I want to let you in on a little secret, “Money is Medicine.” It’s not everything, but it is medicine. For people with disabilities oftentimes we haven’t had the privilege to accrue and to develop financial literacy. I wanted to prove that point wrong. When I opened my ABLE account I put $10* into opening it up. I didn’t understand how to use it, and while I was learning about it I was paralyzed at first, but I allowed myself the opportunity to learn, to make mistakes and to enjoy this new thing. It helps me and it helps my community. It’s a healing thing. Anything that we can do to take care of people with disabilities, or for people with disabilities to be able to do to take care of themselves, that is what I’m all about.

To hear more from Hector, check out the archive of our May, Mental Health and the Power of ABLE accounts panel.

*Note: At this time the minimum amount to open an ABLE account in California is $25. The average amount to open an ABLE account with most state ABLE programs ranges between $25 to $50.


Héctor Ramírez Highlight from the May 2019 AchievABLE Newsletter

Héctor Ramírez is a Latino Chiricahua Apache, Two Spirits who is also a member of the LGBTQ community. Up until last month, Héctor was living in a one-bedroom apartment in Canoga Park, California. Ze* was sleeping on a mattress on the floor in the “dining room” so that hir* mom could have the bedroom. As an individual with Autism and Bipolar Disorder, Héctor is ABLE-eligible and has been saving funds in hir ABLE account to maintain a safety net while working to become self-sufficient. Héctor has also been saving for a home, something ze would not have been in a position to do if it were not for hir ABLE account through CalABLE. A lifelong disability rights advocate, Héctor knows that hir story and goals are shared by others in the disability community that ze helps to serve through hir work on the Board of Directors for Disability Rights California and National Disability Rights Network.

May is Mental Health Awareness Month and we can think of no story more powerful to share with our friends and ABLE-eligible members of the Mental Health Community this month than that of our ABLE NRC Ambassador, Héctor Ramírez. Just last week, Héctor finalized the purchase on a new home with a down payment made possible by the funds in hir ABLE account. Last Thursday, ze got the keys to hir new home and got busy right away putting in new floors and painting it just the right color in time for Mother’s Day weekend, as a gift to hir mom who will be living there as well. They are thrilled to be out of the one-bedroom apartment and Hector is happy to no longer be sleeping on the floor. They even got a new bed for the dog. Héctor now owns a home and doesn’t think ze will ever have to move again.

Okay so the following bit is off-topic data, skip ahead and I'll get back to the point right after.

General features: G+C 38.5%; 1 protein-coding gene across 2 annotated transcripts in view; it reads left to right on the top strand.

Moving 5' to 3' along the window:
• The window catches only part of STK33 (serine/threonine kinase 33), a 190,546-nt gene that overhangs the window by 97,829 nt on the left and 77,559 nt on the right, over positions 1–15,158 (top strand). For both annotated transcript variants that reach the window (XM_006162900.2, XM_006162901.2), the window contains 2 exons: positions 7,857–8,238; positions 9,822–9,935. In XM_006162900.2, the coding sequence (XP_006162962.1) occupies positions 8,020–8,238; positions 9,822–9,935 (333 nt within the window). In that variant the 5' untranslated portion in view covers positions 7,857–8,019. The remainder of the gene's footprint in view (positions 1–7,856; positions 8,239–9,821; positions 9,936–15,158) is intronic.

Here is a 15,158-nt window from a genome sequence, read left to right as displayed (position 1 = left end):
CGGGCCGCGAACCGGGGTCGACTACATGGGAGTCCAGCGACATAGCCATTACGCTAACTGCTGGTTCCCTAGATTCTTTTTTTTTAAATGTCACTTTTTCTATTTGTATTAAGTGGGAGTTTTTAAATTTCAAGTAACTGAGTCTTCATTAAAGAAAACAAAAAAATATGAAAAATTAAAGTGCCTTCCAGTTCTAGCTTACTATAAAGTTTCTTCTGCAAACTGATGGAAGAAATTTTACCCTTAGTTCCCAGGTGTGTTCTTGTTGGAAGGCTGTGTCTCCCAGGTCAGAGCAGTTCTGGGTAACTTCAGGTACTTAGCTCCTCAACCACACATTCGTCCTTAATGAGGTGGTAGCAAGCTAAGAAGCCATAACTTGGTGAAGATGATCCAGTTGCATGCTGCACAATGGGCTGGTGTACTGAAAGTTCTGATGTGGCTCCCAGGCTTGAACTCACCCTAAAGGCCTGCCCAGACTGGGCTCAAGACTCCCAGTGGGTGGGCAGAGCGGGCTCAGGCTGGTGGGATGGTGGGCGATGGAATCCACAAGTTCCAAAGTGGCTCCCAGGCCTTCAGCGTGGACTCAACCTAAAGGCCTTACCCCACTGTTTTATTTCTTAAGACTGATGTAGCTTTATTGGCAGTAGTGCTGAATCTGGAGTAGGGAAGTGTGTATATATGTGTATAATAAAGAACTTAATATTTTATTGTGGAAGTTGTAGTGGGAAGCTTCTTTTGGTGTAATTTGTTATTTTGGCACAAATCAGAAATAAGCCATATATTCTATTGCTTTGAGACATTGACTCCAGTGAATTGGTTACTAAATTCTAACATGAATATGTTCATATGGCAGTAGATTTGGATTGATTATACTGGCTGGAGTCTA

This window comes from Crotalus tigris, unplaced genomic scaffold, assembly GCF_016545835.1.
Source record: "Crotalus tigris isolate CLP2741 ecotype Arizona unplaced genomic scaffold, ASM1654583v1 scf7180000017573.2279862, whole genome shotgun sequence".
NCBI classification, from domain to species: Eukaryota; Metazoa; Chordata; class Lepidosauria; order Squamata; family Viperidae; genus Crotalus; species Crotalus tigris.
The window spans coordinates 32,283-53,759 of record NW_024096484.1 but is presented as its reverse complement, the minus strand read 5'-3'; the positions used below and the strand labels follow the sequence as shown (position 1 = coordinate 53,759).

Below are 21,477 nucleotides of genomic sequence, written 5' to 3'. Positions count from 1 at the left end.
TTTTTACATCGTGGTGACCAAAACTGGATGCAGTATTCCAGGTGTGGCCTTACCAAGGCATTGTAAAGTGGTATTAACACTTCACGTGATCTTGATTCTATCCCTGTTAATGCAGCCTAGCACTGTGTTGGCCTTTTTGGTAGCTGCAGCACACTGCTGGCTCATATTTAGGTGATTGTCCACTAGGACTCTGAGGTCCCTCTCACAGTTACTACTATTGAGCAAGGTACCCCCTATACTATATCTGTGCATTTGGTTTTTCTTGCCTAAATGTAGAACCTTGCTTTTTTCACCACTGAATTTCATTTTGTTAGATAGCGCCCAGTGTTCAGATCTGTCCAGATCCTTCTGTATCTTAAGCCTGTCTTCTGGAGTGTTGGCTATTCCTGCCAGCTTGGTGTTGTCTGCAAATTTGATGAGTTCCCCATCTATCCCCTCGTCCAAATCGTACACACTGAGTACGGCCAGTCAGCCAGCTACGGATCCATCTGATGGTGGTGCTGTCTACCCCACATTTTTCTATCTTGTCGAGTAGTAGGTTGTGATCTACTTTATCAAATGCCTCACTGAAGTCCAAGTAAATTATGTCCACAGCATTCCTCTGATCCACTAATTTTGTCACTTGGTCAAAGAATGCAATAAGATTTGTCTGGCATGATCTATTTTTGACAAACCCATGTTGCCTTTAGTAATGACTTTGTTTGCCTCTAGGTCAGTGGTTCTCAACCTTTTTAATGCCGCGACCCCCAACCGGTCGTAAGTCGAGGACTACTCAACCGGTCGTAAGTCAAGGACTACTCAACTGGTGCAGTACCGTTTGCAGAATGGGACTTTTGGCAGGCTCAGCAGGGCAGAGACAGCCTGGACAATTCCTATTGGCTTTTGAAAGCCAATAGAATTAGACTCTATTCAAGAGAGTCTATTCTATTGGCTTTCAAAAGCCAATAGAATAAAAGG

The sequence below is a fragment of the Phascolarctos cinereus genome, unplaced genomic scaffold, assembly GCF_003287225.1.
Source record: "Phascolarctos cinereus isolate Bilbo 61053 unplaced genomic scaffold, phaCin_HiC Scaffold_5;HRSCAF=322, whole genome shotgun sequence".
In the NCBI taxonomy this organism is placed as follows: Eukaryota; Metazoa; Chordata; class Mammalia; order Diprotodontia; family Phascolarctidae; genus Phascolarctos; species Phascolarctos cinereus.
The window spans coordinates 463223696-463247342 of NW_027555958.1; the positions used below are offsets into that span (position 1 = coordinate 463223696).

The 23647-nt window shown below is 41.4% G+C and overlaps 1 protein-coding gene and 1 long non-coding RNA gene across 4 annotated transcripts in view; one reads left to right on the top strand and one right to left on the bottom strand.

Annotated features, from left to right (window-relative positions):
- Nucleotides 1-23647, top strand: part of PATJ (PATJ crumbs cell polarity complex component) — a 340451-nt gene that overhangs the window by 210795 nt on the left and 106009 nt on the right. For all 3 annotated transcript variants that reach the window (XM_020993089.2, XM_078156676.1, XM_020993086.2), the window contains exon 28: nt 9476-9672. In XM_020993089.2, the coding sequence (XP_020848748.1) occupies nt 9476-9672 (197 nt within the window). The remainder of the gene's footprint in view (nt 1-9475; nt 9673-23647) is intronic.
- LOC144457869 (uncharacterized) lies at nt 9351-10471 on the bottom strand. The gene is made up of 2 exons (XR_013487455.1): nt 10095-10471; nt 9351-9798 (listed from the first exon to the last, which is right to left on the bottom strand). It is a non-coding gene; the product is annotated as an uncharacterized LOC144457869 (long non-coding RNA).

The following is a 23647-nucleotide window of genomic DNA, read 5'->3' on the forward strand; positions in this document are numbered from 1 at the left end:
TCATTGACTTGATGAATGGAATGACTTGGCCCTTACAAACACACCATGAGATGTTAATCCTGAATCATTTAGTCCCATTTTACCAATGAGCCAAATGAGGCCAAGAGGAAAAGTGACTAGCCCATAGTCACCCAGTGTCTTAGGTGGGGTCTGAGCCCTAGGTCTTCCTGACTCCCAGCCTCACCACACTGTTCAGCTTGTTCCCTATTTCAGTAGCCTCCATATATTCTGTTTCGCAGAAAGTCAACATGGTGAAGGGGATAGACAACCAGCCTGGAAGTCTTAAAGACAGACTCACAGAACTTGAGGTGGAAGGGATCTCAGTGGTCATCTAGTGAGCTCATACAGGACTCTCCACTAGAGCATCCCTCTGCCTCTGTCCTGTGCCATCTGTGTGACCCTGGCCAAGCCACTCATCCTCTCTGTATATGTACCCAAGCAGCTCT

Hector shares that, “I feel like this is a dream that is not happening but it is. My ABLE account has helped me in ways I did not think it would. I came into this program because I wanted to have a safety net for when my benefits were not there so that I would not end up homeless. And instead, I am moving into a new home for me and my mom. I have met some of my new neighbors and their families. While it’s only a couple of miles from where I used to live, I can’t help but think that even the skies look different. I have been waking up with so much excitement, it feels like being on the top of a rollercoaster about to start the ride, just about to plunge into the experience. I am so excited to start this new part of my life!”

* Ze and hir are the most popular forms of gender-free pronouns in the online LGBTQ community.